What would be the consequences of a Greek default for Finland?

sipila_tsiprasThe Greek referendum, unexpected and not so well perceived

Some days ago, the Greek government decided to consult its population with a referendum which will take place next Sunday  before accepting or rejecting the proposals of the three institutions (European Commission, European Central Bank and International Monetary Fund). Immediately, the other EU countries decided to consider that this democratic move was meaning that Greece was rejecting the proposals and decided to stop the negotiations, which is a little surprising as the result of the Greek referendum may lead to an agreement by the Greek population.

It has to be noted that, according to Reuters, the main countries who shut the door for new negotiations are Germany and Finland. According to Reuters, “We have no basis for further negotiations” German Finance Minister Wolfgang Schaeuble said ahead of the meeting. “Clearly we can never rule out surprises with Greece, so there can always be hope. But none of my colleagues with whom I’ve already spoken see any possibilities for what we can now do.” Finland’s Alexander Stubb called it “potentially a very sad day, specifically for the Greek people. I think with the announcement of this referendum we’re basically closing the door for any further negotiations.”

As a consequence, at the end of last week-end, the Greek Prime Minister Alexis Tsipras has said that Greek banks will shut and that capital controls will be imposed until 7 July, meaning the amount of money people can withdraw from banks will be restricted to 60 euros per day per person  for this period, although they can bank online more freely, so they can pay their bills. They cannot move money to accounts abroad. The move follows the European Central Bank’s announcement that there would be no increase in emergency funding for Greece, and lending would be kept at the level set on Friday. The European Commission has approved reluctantly the decision, stating that “In the current circumstances, the stability of the financial and banking system in Greece constitutes a matter of overriding public interest and public policy that would appear to justify the imposition of temporary restrictions on capital flows.”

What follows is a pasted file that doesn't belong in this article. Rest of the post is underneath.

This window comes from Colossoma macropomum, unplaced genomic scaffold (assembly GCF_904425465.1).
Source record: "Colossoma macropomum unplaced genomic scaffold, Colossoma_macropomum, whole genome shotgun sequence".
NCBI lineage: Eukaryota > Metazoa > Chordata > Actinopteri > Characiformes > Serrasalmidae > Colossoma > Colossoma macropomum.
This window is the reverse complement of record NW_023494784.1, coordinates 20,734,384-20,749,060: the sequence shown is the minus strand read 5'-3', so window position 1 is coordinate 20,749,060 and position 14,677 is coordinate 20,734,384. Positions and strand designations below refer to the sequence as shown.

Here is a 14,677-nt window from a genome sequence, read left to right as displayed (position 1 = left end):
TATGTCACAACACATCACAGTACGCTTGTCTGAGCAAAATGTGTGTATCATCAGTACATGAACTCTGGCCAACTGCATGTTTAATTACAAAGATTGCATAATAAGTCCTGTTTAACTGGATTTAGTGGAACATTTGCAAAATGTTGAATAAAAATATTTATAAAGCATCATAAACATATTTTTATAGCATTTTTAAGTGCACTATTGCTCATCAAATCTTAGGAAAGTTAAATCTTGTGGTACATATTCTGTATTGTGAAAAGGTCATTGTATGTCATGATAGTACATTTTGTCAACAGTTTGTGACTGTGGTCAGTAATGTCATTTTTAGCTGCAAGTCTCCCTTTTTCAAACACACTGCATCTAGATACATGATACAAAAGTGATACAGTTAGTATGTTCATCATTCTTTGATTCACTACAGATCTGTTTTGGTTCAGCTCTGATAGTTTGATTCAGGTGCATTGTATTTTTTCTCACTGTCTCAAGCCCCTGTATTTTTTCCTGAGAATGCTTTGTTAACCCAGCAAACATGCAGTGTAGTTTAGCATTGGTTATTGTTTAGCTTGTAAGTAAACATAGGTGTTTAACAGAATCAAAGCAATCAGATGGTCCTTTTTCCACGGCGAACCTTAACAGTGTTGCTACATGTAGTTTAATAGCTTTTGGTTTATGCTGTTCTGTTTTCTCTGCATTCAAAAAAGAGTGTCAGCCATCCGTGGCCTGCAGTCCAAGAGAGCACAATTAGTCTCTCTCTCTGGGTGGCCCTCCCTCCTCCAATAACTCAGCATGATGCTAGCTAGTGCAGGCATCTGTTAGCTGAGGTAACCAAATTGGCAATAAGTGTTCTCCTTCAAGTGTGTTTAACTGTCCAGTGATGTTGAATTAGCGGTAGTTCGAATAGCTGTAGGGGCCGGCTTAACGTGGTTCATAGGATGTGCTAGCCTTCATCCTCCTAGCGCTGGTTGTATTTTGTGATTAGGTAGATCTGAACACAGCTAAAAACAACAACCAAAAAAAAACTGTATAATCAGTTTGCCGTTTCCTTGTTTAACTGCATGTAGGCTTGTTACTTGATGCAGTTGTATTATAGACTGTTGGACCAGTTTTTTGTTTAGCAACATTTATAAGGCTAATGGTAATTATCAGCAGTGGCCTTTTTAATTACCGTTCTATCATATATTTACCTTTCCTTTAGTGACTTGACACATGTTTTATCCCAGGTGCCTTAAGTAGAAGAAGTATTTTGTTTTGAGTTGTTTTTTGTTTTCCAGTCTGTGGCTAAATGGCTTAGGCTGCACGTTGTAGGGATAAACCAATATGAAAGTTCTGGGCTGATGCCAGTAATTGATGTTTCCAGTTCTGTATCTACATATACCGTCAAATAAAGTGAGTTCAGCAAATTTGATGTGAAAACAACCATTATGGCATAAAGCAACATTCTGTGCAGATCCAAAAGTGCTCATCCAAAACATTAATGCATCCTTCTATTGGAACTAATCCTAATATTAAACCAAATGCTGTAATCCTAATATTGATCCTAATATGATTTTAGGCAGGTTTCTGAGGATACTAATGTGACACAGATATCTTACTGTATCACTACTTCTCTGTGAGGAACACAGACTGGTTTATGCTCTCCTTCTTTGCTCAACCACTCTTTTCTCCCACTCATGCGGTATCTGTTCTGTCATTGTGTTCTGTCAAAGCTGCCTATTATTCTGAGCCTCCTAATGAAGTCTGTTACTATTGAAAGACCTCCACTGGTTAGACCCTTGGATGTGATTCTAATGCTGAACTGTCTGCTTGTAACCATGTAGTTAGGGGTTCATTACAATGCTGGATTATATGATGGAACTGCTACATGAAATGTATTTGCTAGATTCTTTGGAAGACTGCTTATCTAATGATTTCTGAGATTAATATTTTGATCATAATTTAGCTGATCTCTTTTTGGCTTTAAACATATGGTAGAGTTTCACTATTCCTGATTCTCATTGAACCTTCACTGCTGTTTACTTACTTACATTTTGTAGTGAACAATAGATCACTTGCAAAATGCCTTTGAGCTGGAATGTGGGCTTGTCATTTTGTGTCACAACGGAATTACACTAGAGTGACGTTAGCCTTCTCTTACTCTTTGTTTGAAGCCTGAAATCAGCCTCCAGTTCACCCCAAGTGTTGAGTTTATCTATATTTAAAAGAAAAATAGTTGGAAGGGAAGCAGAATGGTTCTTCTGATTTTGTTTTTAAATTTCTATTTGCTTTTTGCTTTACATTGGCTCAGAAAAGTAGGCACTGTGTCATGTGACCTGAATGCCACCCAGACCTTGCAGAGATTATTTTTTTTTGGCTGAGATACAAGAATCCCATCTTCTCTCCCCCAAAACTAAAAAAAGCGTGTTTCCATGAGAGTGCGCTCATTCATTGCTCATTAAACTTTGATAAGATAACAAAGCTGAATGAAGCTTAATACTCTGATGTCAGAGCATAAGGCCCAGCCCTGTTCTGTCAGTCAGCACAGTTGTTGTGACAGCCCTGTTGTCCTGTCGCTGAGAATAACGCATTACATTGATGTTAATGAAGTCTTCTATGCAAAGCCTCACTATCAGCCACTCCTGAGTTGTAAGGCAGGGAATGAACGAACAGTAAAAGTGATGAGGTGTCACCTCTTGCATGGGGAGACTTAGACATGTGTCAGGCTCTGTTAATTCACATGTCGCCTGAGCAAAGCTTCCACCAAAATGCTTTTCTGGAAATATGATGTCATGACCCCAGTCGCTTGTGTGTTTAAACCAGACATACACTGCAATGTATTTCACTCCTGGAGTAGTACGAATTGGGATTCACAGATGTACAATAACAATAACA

There has been in the last hours some news from Greece, and Alexis Tsipras has asked for a prolongation of the negotiations after the result of the referendum. In a letter which seems to have been addressed to all EU governments,  Alexis Tsipras is writing: “In order to carry out the referendum in a calm and positive climate that allows the Greek people to make this crucial decision without external pressure, the Hellenic Republic submitted on the 27th June, during the Eurogroup session, a request for an extension of the Master Financial Assistance Facility (MAFA) for a period of one month from the date of its termination. Negotiations will recommence on Monday July 6 2015, with a view to reaching an agreement immediately afterwards in line with the decision of the Greek people“. There is no reaction to this proposal, which has been seen as unacceptable for the eurozone Member States, in particular Germany and Finland.

What will happen In one week? There seems to be a 50% chance that the Greek people follow the government and refused the hard deal proposed by the European Commission, European Central Bank and International Monetary Fund, with the support of the European Council, and 50 % of chances that they accept the proposed deal.

I suppose, reading the comments in the newspapers and in the parties supporting the government, that this Greek decision will be followed by what is called a Grexit, meaning that Greece will leave the eurozone, as a lot of people consider that it would be OK, as Greece has not been able to reimburse its loans, that they are excluded from the eurozone. So nobody, except perhaps some Southern countries, will push for a better arrangement which could be easier accepted by Greece, such as for example the last proposals from Greece which were acceptable for the EU Commission and some countries such as France.

What would be he consequences of a Grexit for Finland

All the countries in the eurozone are readying themselves for a Grexit. There has been crisis meetings in the last hours in London, Paris, Berlin, Roma and Madrid, and one can hope that the same goes for Helsinki. Generally, these meetings conclude publicly that there is no reason to panic, that everything is under control and that there is no risk or consequence for the EU countries. However, Angela Merkel has summoned leaders from all German political parties to talks in Berlin today after Greece closed its banks for a week-long holiday — the seven days remaining to save the European project. And the markets are beginning to panic, with the main EU financial market have been going seriously down today, by around 4 % in France and Germany, and 2,2 % in the UK (London).